Ornamental Plaque

German (Cologne)
about 1160–70
Maker Unidentified

Object Place: Europe, Cologne, Germany


9.3 x 4.2 cm (3 11/16 x 1 5/8 in.)

Accession Number


Medium or Technique

Champlevé enamel and gilding on copper

Not On View





Rectangular plaque with two beaded sides; three pinholes. Hammered, tooled, champlevé, enameled, and gilded. Enamel colors are lapis blue, light blue , turquoise (two shades), green (two shades), yellow, and white in single and mixed fields of up to three colors. Within a blue and white border, blue and white tendrils form three hearts, each separated by a pair of turquoise and white leaves. Springing from a green and white bud are a pair of tightly curled leaves at the bottom (blue and white inside and turquoise and white outside), a pair of leaves wrapping around the tendrils (turquoise and white inside and green and white outside), and a blue and white scalloped central stalk that sits below a green and white arch and a series of small yellow circles alternating with blue and white rectangles. The accession number “K4203C” of the Königlich-Preussische Kunstkammer is written in india ink on the reverse.


1835, Karl Ferdinand Friedrich von Nagler (b. 1770 - d. 1846), Berlin; 1835, sold by Nagler to the Königlich Preussische Kunstkammer (later the Schlossmuseum), Berlin (inventory no. K4203c); May 14, 1937, exchanged by the Schlossmuseum with J. Rosenbaum (dealer), Frankfurt [see note 1]; probably sold by Rosenbaum to Rosenberg and Stiebel, New York [see note 2]; September 4, 1941, sold by Rosenberg and Stiebel to the Brummer Gallery, New York (stock no. N5224); 1947, sold by Brummer to the MFA for $750. (Accession Date: November 13, 1947)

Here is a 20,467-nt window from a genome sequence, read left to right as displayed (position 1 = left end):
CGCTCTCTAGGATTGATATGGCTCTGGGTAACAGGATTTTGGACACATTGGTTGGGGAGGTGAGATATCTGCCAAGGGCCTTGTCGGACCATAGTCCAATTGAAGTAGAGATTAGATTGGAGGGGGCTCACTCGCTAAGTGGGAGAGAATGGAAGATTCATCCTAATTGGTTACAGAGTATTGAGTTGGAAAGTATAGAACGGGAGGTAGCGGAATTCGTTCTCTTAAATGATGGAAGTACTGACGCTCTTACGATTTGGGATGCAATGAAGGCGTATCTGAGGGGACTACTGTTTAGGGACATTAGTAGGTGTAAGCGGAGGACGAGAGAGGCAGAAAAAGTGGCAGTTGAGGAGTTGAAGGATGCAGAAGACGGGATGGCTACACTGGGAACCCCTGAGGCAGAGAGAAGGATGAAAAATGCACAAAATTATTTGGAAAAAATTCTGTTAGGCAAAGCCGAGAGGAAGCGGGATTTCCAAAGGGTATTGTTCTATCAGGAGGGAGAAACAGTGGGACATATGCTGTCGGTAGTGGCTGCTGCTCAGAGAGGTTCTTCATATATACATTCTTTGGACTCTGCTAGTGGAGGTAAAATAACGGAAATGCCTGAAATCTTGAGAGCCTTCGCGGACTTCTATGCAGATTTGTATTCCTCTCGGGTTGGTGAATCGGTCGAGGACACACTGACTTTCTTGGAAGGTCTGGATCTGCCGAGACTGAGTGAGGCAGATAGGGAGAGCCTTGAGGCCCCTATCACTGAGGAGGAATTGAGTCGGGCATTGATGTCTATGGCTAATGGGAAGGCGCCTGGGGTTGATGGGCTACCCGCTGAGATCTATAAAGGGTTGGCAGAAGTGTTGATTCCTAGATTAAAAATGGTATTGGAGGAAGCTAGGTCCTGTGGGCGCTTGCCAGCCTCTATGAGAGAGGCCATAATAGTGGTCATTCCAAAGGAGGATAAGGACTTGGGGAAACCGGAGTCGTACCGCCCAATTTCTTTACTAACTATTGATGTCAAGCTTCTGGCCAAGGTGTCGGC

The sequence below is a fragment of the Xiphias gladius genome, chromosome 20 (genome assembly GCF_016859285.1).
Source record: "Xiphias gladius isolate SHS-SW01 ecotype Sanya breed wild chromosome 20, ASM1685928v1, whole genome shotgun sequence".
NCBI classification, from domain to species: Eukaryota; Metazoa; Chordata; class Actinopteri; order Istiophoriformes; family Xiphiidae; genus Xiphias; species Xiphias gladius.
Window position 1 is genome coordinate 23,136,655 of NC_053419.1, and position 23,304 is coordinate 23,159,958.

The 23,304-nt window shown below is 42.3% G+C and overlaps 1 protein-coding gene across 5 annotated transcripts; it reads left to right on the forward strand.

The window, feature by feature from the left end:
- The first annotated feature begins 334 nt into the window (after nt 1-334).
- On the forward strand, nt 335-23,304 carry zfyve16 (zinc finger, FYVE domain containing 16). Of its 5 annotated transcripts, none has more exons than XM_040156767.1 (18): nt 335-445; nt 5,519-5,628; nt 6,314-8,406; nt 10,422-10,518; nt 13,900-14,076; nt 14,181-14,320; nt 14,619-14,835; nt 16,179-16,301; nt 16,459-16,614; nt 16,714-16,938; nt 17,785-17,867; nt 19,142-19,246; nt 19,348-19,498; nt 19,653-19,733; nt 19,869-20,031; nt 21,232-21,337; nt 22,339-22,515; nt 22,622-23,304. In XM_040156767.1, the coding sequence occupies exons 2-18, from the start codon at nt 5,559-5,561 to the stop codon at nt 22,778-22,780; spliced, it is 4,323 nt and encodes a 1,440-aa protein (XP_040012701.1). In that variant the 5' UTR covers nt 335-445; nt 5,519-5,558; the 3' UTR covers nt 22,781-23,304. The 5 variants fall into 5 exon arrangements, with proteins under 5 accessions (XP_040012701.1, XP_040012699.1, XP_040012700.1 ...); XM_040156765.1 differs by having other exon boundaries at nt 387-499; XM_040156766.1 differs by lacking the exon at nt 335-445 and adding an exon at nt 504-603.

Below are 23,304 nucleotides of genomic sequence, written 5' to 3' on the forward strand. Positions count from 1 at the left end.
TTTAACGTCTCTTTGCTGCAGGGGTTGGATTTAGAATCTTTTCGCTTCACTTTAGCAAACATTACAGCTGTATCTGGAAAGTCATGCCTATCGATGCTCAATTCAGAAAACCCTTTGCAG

[1] The provenance given here (through 1937) was provided in a letter from Dietrich Kötzsche, Kunstgewerbemuseum (formerly the Schlossmuseum), Berlin to Nancy Netzer of the MFA (May 9, 1984; in MFA curatorial file) and confirmed by Sven Haase, Deputy Director, Zentralarchiv, Staatliche Museen zu Berlin (October 13, 2016). On the sale of Nagler's collection to the Prussian State, see Susanne Netzer, "Karl Ferdinand Friedrich von Nagler, Berlin (1770-1846)," in Glück, Leidenschaft, und Verantwortung: das Kunstgewerbemuseum und seine Sammler (Berlin: Staatliche Museen, 1996), pp. 12-15.

[2] Jakob Rosenbaum founded his family's art business in Frankfurt in the 19th century; his nephew established Rosenberg and Stiebel in New York in 1939.

Credit Line

Frederick Brown Fund